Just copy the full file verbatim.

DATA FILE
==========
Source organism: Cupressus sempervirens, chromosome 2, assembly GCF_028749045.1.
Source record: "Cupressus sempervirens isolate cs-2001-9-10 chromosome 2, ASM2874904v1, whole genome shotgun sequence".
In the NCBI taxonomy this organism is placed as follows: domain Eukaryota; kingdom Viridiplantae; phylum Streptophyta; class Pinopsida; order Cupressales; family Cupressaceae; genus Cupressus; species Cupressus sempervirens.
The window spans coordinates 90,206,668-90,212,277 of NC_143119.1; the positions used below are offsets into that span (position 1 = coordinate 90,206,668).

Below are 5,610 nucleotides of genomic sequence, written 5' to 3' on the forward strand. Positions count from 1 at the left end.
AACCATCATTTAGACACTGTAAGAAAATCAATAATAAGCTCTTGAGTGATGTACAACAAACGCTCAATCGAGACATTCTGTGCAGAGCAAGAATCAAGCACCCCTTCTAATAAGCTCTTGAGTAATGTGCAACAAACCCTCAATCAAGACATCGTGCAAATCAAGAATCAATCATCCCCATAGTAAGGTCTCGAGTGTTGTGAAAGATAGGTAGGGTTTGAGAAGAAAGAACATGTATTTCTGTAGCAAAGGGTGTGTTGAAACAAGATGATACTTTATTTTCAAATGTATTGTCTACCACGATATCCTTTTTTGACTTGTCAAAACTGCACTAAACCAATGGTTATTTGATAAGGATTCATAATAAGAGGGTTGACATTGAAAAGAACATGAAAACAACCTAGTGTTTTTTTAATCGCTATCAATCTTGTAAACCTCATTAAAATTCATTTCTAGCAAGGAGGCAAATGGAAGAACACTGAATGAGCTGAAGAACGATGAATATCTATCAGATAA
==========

Source organism: Cupressus sempervirens, chromosome 2, assembly GCF_028749045.1.
Source record: "Cupressus sempervirens isolate cs-2001-9-10 chromosome 2, ASM2874904v1, whole genome shotgun sequence".
In the NCBI taxonomy this organism is placed as follows: domain Eukaryota; kingdom Viridiplantae; phylum Streptophyta; class Pinopsida; order Cupressales; family Cupressaceae; genus Cupressus; species Cupressus sempervirens.
The window spans coordinates 90,206,668-90,212,277 of NC_143119.1; the positions used below are offsets into that span (position 1 = coordinate 90,206,668).

Below are 5,610 nucleotides of genomic sequence, written 5' to 3' on the forward strand. Positions count from 1 at the left end.
AACCATCATTTAGACACTGTAAGAAAATCAATAATAAGCTCTTGAGTGATGTACAACAAACGCTCAATCGAGACATTCTGTGCAGAGCAAGAATCAAGCACCCCTTCTAATAAGCTCTTGAGTAATGTGCAACAAACCCTCAATCAAGACATCGTGCAAATCAAGAATCAATCATCCCCATAGTAAGGTCTCGAGTGTTGTGAAAGATAGGTAGGGTTTGAGAAGAAAGAACATGTATTTCTGTAGCAAAGGGTGTGTTGAAACAAGATGATACTTTATTTTCAAATGTATTGTCTACCACGATATCCTTTTTTGACTTGTCAAAACTGCACTAAACCAATGGTTATTTGATAAGGATTCATAATAAGAGGGTTGACATTGAAAAGAACATGAAAACAACCTAGTGTTTTTTTAATCGCTATCAATCTTGTAAACCTCATTAAAATTCATTTCTAGCAAGGAGGCAAATGGAAGAACACTGAATGAGCTGAAGAACGATGAATATCTATCAGATAA